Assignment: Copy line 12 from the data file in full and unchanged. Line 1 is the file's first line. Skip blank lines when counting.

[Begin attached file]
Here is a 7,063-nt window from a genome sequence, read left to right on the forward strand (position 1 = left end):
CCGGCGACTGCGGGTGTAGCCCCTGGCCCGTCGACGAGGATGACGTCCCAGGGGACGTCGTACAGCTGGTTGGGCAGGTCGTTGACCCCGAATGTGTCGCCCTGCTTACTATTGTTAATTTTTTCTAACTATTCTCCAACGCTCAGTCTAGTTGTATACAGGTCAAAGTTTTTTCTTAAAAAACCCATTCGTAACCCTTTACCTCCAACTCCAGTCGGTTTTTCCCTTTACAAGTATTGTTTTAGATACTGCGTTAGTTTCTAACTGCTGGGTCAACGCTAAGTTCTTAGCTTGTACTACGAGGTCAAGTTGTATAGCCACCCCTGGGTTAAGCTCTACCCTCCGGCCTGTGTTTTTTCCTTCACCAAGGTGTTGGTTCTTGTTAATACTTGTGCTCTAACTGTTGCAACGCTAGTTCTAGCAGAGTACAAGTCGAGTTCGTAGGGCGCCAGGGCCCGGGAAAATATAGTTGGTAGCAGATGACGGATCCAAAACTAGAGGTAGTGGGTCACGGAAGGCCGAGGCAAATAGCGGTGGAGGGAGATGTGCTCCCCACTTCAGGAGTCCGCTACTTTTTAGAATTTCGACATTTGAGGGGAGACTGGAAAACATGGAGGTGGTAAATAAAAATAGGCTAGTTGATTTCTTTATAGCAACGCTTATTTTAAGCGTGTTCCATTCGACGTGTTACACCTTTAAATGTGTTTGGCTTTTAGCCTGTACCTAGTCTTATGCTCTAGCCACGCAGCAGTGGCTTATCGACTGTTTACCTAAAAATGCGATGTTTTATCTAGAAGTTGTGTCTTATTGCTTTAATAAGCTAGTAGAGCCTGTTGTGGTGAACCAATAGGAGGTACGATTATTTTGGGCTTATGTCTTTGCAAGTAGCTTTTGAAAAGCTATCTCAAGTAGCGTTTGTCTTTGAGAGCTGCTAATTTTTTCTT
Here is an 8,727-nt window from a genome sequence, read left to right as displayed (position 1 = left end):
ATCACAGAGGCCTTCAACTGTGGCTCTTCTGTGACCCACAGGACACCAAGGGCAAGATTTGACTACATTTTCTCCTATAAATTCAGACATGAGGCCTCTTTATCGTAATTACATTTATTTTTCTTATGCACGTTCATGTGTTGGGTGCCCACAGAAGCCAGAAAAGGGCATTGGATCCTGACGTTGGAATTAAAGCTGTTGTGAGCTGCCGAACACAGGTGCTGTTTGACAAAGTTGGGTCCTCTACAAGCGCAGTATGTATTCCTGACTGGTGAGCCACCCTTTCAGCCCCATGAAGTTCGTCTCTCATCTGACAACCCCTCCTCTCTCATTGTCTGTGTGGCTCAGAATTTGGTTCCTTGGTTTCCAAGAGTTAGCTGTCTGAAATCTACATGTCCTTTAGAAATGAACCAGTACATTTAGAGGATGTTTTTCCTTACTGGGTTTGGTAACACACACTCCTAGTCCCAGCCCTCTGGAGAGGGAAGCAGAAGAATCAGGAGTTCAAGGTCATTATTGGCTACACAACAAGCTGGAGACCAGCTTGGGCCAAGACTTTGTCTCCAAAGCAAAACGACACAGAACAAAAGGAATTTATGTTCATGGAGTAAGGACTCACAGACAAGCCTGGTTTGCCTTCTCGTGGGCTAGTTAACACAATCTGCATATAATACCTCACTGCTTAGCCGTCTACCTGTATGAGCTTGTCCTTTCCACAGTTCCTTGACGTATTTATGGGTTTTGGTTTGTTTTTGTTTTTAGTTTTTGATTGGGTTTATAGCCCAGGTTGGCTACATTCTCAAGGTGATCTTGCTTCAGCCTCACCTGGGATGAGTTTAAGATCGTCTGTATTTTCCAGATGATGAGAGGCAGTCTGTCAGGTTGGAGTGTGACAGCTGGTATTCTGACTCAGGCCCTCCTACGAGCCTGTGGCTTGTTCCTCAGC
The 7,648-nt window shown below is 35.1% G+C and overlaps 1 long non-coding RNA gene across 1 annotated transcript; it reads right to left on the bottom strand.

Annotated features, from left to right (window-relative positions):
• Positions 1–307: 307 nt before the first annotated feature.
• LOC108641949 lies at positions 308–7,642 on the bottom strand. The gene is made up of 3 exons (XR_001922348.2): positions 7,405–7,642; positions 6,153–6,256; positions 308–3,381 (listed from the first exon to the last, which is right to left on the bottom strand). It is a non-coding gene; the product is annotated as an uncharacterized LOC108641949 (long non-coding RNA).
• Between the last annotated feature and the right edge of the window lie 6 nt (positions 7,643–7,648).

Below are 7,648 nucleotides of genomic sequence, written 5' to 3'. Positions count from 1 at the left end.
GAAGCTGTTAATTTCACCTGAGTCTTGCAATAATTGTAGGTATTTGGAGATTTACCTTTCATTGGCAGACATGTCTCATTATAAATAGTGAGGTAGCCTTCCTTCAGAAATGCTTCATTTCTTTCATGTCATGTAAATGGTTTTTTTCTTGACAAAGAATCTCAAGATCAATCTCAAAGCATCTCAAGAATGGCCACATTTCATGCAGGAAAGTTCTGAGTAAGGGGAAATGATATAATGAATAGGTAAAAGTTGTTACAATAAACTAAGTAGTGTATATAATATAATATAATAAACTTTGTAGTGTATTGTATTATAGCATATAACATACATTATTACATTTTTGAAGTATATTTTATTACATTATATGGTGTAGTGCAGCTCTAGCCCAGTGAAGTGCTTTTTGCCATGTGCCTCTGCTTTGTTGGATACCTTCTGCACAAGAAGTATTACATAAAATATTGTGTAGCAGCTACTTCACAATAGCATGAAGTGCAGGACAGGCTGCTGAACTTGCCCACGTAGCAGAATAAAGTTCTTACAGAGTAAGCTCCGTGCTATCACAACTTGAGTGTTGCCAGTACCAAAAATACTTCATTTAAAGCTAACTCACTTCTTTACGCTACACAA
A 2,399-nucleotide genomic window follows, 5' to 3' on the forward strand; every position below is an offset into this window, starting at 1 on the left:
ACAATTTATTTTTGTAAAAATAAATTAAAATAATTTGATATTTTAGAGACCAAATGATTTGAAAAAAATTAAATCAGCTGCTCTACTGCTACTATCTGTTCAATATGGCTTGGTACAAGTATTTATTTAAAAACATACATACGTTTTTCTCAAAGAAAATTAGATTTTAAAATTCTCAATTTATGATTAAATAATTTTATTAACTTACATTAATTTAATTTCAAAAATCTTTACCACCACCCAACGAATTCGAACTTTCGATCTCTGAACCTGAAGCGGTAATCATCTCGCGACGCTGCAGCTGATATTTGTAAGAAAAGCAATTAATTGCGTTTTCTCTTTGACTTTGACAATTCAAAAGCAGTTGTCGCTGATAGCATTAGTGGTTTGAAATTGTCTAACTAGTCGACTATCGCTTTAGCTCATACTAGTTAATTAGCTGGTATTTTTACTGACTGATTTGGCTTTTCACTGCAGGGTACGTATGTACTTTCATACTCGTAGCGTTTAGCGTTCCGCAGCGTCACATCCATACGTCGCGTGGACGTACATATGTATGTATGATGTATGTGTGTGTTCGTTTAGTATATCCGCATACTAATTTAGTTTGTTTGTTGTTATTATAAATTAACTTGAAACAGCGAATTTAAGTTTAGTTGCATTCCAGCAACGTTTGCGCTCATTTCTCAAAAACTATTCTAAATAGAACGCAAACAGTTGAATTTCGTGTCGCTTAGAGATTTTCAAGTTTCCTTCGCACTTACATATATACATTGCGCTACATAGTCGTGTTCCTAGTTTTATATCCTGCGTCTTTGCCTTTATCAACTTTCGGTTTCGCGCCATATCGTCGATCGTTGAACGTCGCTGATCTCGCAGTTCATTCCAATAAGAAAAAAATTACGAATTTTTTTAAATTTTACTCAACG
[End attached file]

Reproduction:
A 2,399-nucleotide genomic window follows, 5' to 3' on the forward strand; every position below is an offset into this window, starting at 1 on the left: